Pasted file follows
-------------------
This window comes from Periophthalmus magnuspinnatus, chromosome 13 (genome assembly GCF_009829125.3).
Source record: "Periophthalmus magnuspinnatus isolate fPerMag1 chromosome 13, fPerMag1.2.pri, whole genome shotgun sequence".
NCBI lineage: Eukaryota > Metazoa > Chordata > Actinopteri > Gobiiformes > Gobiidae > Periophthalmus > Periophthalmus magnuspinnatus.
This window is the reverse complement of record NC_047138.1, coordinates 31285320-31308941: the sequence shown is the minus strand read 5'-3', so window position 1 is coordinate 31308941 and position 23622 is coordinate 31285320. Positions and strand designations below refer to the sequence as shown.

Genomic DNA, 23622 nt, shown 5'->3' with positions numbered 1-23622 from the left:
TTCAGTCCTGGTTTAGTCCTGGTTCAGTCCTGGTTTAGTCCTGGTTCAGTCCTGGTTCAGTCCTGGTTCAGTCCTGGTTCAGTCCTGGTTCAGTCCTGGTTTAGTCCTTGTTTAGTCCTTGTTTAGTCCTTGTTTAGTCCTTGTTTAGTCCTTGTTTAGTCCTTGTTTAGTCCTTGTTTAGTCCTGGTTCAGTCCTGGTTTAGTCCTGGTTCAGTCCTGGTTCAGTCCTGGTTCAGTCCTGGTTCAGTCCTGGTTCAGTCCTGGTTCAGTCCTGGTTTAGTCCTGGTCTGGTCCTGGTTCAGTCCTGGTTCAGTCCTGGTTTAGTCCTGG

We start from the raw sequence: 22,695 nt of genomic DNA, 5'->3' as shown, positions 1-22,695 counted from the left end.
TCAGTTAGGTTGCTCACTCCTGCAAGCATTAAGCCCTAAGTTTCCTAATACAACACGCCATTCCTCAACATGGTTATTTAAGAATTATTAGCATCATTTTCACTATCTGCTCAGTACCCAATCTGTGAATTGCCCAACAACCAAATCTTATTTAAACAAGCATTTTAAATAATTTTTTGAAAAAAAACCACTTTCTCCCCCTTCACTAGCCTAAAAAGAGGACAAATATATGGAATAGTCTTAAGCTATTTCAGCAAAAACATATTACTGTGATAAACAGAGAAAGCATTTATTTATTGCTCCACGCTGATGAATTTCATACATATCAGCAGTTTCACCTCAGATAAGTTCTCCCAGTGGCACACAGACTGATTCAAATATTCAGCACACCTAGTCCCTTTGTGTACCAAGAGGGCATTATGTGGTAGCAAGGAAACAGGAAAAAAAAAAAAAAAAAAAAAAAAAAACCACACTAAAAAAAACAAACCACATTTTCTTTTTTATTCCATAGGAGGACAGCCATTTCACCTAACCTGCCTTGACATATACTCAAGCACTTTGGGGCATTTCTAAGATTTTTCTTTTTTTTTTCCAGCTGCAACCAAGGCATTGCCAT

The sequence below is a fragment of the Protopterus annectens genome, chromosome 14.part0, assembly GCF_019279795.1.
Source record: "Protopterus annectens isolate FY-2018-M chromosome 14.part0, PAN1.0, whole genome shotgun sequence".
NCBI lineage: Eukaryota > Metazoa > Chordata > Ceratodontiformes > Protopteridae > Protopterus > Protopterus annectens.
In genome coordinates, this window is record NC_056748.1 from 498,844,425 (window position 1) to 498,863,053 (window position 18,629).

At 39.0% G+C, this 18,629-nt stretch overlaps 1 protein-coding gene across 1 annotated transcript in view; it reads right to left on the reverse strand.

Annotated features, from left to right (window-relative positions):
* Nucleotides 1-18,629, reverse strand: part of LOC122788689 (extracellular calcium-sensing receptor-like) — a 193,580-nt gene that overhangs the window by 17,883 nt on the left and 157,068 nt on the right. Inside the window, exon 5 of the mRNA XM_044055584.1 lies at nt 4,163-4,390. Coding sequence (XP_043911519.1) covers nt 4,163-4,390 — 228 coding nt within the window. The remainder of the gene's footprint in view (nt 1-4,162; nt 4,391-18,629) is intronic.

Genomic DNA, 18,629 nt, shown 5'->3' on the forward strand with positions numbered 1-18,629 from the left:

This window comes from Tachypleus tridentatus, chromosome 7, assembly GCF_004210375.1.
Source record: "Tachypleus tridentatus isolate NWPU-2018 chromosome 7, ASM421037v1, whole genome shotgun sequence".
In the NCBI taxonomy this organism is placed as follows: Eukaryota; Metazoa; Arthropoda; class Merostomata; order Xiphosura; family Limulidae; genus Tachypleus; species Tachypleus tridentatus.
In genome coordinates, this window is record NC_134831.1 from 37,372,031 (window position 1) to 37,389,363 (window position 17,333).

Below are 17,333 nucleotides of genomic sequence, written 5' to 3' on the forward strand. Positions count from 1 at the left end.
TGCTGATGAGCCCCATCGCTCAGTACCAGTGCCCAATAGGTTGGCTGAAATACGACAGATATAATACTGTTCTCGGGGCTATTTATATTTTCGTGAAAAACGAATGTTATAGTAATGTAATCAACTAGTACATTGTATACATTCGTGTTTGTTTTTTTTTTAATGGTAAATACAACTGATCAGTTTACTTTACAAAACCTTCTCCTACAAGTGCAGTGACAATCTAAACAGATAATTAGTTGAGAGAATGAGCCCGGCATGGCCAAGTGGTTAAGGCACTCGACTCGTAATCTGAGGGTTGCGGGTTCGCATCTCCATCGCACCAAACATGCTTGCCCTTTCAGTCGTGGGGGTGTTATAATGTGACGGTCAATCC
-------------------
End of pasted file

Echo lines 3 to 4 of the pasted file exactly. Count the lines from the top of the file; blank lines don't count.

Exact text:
NCBI lineage: Eukaryota > Metazoa > Chordata > Actinopteri > Gobiiformes > Gobiidae > Periophthalmus > Periophthalmus magnuspinnatus.
This window is the reverse complement of record NC_047138.1, coordinates 31285320-31308941: the sequence shown is the minus strand read 5'-3', so window position 1 is coordinate 31308941 and position 23622 is coordinate 31285320. Positions and strand designations below refer to the sequence as shown.